For a relatively small island, Ireland is framed by a wide variety of coastal road trips. In Northern Ireland, the Causeway Coastal Route journeys past golden beaches and sprawling glens. On the Wild Atlantic Way, the Ring of Beara loops around wild landscapes and colourful villages. We could go on!
Of course, exploring world-famous cities such as Dublin and Belfast is a must on a visit here. But, if you fancy getting off the beaten track, then taking to the open road is one of the best ways to do so. You'll discover quaint seaside towns, jaw-dropping natural beauty, and if you get lost along the way, there'll always be a friendly local face to help out with directions.
So, start your engine, it's time to get all revved up for five of the best coastal drives on the island of Ireland...
Ring of Beara, County Cork
1. Ring of Beara, County Cork
The Ring of Beara is a 140 km route that loops around the remote Beara Peninsula in West Cork. While it's less well-known than the nearby Ring of Kerry in County Kerry, this beautiful drive is no less spectacular.
This is a world of giant seascapes and endless skies. Nestled in these vast landscapes are the unmissable villages of Allihies and Eyeries. With brightly painted buildings, friendly locals, and lots of places to eat and drink, they're ideal pit stops on this drive.
If you fancy ditching the car for a bit, the Beara Way is a great trail for walkers and cyclists alike. Other highlights? Garnish Island in Glengarriff is a garden island of rare beauty. While Bere Island in Bantry Bay is a picturesque spot for walking, cycling, and birdwatching.
Mourne Coastal Route, County Down
2. Mourne Coastal Route, County Down
Welcome to the giant landscapes of Northern Ireland. Starting off in the city of Newry, the Mourne Coastal Route takes you from the picturesque shores of Carlingford Lough, up along the coastline towards Belfast. Stunning views of the Mourne Mountains and the Irish Sea abound on what must surely be one of the most scenic road journeys on the island of Ireland.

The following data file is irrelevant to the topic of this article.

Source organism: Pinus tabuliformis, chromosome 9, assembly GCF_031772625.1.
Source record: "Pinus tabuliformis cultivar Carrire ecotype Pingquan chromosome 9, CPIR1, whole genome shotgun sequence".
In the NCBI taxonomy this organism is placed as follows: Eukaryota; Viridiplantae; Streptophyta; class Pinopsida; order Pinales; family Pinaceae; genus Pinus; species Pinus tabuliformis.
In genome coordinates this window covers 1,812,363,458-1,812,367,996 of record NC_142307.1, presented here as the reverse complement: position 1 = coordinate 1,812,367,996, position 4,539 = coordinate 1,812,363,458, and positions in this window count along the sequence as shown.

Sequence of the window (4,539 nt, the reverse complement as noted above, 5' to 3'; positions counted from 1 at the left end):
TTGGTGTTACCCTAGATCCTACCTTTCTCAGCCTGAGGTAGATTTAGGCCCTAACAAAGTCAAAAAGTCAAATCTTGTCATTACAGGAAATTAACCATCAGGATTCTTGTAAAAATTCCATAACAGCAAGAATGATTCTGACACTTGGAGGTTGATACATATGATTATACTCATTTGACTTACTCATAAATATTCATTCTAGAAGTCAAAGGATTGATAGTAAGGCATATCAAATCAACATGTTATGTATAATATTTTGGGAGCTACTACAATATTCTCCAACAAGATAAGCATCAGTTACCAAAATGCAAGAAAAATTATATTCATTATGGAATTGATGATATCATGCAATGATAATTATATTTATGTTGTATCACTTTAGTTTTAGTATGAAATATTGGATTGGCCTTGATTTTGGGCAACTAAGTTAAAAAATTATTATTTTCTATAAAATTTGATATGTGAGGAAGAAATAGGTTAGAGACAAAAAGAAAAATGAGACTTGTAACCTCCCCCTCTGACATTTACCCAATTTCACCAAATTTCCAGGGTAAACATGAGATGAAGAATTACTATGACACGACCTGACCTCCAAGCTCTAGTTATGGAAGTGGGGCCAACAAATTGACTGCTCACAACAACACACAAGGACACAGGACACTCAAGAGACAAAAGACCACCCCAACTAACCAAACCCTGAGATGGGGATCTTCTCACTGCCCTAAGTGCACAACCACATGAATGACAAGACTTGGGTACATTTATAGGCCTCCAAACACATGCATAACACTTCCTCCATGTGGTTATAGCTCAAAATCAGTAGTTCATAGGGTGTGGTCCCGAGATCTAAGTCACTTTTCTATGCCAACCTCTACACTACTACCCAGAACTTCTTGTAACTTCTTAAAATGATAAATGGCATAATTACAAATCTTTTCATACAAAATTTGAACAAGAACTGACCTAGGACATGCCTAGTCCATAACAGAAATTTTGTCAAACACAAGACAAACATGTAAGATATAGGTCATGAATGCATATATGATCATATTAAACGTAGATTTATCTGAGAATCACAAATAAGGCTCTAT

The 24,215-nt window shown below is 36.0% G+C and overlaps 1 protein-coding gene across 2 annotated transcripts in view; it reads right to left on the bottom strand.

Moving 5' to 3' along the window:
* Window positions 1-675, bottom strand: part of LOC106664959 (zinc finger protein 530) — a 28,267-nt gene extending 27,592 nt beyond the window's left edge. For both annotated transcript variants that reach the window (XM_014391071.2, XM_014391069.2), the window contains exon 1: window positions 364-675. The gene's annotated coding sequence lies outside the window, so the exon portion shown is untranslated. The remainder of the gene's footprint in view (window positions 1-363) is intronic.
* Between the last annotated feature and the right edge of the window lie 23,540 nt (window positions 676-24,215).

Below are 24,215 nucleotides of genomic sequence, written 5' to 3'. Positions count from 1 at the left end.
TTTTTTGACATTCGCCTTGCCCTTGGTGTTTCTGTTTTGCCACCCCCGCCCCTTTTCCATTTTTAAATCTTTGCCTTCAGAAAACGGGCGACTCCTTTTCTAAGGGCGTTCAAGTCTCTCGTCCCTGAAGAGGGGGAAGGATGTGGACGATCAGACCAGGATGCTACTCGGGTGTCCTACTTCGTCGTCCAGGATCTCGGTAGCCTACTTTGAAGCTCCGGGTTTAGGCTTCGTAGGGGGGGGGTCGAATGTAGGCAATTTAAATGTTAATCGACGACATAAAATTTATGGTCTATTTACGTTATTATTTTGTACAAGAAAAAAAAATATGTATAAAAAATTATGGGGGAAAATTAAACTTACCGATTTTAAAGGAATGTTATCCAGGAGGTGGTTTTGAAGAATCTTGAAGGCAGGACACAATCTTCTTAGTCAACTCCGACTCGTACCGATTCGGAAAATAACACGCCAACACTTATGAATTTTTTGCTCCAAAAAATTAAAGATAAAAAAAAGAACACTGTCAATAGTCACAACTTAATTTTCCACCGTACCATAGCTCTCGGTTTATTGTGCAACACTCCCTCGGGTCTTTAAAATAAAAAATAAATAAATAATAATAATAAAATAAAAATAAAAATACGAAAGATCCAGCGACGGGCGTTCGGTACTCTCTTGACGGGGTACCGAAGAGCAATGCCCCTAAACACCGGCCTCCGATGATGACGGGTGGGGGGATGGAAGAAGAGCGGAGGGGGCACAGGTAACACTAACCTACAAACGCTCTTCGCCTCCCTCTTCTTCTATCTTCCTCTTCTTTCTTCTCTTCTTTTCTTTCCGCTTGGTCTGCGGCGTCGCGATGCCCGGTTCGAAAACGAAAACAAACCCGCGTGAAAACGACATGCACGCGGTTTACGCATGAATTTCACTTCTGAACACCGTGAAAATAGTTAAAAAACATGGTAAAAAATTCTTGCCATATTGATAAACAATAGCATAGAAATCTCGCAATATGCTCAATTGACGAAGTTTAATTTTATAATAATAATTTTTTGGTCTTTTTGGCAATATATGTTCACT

The route meanders by some of County Down's top sights, such as Kilbroney Park and Rostrevor Forest, both excellent places to venture into the great outdoors. Charming towns and villages are dotted along the way, too, of course, chief among them Annalong and Kilkeel – the latter of which is known as the "seafood capital of the Mournes".
Golfers should make a beeline for Royal County Down Golf Club, one of the most famous links courses in the world. Whereas hikers can take on a peak or two in the Mournes. Slieve Donard is an imposing but enjoyable challenge.
The Burren Loop, County Clare
3. The Burren Loop, County Clare
The Burren is one of the most otherworldly regions on the island of Ireland. A rocky limestone landscape that has formed over hundreds of millions of years, this vast, moon-like area in County Clare is home to many hidden treasures.
The Burren Loop itself hugs the craggy coastline by the North Atlantic Ocean, as it weaves past the cute village of Doolin and the surfing hotspot of Lahinch, before heading inland and around the Burren National Park.
Nature lovers should be on the lookout for flora and fauna of the Burren, such as falcons, badgers, and orchids, all of which somehow thrive in this seemingly harsh, stony landscape.
Causeway Coastal Route, Northern Ireland
4. Causeway Coastal Route, Northern Ireland
Highlights? How long have you got?! Thrill-seekers should head to the Carrick-a-Rede Rope Bridge, suspended high above the ocean waves. History buffs will love Dunluce Castle, which is dramatically perched on a County Antrim cliffside. And EVERYONE has to experience the Giant's Causeway, a UNESCO World Heritage Site and geological wonder.
Copper Coast Drive, County Waterford
5. Copper Coast Drive, County Waterford
The Copper Coast Drive in County Waterford is home to some of the most spectacular scenery on the island of Ireland. Cliffs, beaches, coves, and bays are all ready and waiting to be explored, just a short hop from Waterford city. In fact, such is the beauty of this stretch of coastline, that it has been deemed a UNESCO Global Geopark.
Tramore is a top hub to hit along this route. The seaside town has a vast sandy beach which is always popular with holidaymakers. The harbour town of Dungarvan is also a worthwhile stop. Cyclists can embark on the Waterford Greenway from here. While foodies should make a booking for The Tannery, an award-winning restaurant run by chef Paul Flynn.
For an off-the-beaten-track adventure, head inland to Dunhill Castle. These impressive castle ruins have been standing tall for some 800 years.